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The most random player to wear #3 after Babe Ruth

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It was a while before the Yankees got around to retiring Ruth’s number.

Chicago White Sox v New York Yankees Photo by Jim McIsaac/Getty Images

Had Babe Ruth been a player in pretty much any decade other than the one he did retire in, his #3 would not have been reissued by the Yankees.

Derek Jeter’s #2 wasn’t officially retired until May 2017, but there’s no way the team ever would have even considered giving it to someone else. Paul O’Neill’s #21 isn’t retied, but the few times someone else wore it...it didn’t go well.

All of the other notable numbers were pretty much taken out of circulation after their most famous player ended their tenure with the Yankees. No one had #4, #5, or #7 after Lou Gehrig, Joe DiMaggio, and Mickey Mantle. However, seven other people wore #3 after Babe Ruth.

George Selkirk got it the season after Ruth’s final year as a Yankee. Though obviously not remotely on level of Ruth, Selkirk was a really good player in his career. He was a two-time All-Star.

Bud Matheny got the number starting in 1943 after Selkirk left. Matheny had a pretty solid rookie year, putting up a 112 OPS+. The following two seasons were a bit below average, and he was out of the majors after getting just three at-bats in 1946. Roy Weatherly got the number for two games in May ‘46, which was the extent of his Yankee career.

Later on in 1946, the number was given to Eddie Bockman. Bockman wasn’t the final player to wear #3, but that is where the shark was seemingly jumped.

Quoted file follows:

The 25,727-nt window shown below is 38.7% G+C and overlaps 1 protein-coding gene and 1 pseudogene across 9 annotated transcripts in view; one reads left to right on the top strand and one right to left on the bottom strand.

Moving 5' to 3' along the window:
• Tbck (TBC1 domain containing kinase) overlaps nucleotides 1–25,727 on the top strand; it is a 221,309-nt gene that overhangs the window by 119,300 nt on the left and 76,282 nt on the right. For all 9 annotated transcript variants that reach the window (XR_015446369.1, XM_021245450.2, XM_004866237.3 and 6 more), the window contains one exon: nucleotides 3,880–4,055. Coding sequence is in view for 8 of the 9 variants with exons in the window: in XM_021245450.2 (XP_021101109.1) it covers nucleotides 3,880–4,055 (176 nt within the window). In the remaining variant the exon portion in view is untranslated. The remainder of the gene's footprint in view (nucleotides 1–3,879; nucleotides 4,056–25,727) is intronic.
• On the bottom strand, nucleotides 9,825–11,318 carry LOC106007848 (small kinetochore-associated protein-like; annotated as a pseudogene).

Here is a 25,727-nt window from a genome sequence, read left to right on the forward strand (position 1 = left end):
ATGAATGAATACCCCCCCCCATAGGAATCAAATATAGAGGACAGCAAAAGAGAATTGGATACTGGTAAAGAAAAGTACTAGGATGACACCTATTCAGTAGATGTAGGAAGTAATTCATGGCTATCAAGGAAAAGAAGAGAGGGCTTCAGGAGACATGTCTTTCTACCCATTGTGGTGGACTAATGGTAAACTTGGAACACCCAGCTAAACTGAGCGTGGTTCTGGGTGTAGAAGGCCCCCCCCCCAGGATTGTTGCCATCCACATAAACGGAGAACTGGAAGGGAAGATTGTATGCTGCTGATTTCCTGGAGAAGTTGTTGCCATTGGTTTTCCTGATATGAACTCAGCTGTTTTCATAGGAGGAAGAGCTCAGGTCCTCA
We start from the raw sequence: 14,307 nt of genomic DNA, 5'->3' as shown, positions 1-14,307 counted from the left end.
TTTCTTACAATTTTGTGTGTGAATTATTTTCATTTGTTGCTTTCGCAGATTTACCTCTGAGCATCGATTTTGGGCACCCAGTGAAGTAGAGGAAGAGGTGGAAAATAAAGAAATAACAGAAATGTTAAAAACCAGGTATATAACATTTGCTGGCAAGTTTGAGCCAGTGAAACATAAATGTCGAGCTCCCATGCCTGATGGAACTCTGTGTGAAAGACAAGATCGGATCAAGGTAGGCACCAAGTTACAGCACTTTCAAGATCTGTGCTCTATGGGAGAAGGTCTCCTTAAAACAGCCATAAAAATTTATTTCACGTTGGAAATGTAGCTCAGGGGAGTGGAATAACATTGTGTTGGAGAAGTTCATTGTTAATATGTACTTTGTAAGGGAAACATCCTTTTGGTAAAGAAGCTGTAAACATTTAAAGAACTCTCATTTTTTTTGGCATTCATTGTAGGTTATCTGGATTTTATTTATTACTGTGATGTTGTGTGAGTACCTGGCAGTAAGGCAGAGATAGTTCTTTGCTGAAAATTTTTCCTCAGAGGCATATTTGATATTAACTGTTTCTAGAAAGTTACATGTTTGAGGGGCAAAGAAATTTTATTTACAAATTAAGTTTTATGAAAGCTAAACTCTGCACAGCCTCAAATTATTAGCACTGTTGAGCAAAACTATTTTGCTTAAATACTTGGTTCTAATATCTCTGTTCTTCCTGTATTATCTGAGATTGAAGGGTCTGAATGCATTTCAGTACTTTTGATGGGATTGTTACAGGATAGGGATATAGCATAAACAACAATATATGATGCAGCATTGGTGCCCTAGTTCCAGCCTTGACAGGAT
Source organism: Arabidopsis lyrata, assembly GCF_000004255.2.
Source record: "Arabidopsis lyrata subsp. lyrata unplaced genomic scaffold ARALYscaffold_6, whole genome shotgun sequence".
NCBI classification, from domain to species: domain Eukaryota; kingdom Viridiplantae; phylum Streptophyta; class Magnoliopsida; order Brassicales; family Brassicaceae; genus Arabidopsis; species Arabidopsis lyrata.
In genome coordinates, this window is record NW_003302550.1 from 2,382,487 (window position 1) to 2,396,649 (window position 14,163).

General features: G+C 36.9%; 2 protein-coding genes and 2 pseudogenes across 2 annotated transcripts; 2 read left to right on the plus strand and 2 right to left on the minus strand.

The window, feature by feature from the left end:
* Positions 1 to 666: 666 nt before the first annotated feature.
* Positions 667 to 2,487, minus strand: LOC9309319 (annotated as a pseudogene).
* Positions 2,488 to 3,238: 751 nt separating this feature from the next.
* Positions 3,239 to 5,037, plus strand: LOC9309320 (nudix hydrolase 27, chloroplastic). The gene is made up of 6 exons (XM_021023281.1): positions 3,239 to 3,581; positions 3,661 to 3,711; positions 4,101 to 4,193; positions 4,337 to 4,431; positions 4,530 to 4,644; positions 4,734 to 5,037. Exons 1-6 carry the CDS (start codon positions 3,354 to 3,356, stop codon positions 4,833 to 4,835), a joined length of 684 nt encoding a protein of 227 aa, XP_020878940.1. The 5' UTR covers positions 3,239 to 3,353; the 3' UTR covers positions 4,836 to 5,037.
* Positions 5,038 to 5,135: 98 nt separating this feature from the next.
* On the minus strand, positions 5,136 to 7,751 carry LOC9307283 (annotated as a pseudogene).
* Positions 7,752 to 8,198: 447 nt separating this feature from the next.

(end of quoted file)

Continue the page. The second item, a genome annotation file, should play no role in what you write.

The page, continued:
Bockman had seemingly put up decent numbers in the minors, though Baseball Reference doesn’t have all of them. (Minor league numbers from 1939-42 can’t exactly be the easiest things to get a hold of.) He missed the 1943-45 seasons while serving in the military, but when he got back he managed to catch on with the Yankees in September 1946.

He made his Yankee and major league debut on September 11, 1946, wearing Babe Ruth’s famed #3. Bockman came in as a late inning replacement at third base for Billy Johnson. He went 0-for-2.

Bockman did not make another appearance until 12 days later. He walked and doubled in his first two plate appearances. Other than one additional error-assisted instance, those would be the only two times he reached base as a Yankee.

The following two days, Bockman went a combined 0-for-7 in a pair of close losses to the Red Sox. He finished his Yankee career 1-for-12 with one walk. That is good for a .083/.154/.167 line. He had a -11 OPS+ and a -15 wRC+.

Players have bad short stints and get jettisoned after a handful of games all the time. However, not all of them are seemingly random call ups wearing Babe Ruth’s number. Imagine last year if the Yankees hadn’t retired Jeter’s number, and instead gave it to Pete Kozma and his .311 OPS.

After the season, Bockman was traded to the Indians for a player to be named later. He played another 195 games across three seasons for Cleveland and the Pirates from 1947-49. He hit a little better than his .321 OPS with the Yankees, but not well enough to stick for too long in the majors.

Four more players wore #3 after Bockman. Cliff Mapes was the final one, before switching during the season when the Yankees finally retired it in 1948. Mapes actually went to #7, and was one of the final people to don that number before Mantle got it.

In some respects, it’s a good thing that the Yankees aren’t giving out numbers that are obviously about to be retired. On the other hand, we’ll never get the comedy of Brent Lillibridge or someone random wearing #6.

Sources

https://www.baseball-reference.com/teams/NYY/uniform-numbers.shtml

https://www.baseball-reference.com/players/b/bockmed01.shtml

https://www.fangraphs.com/statss.aspx?playerid=1001109&position=3B

https://www.findagrave.com/memorial/82010305/eddie-bockman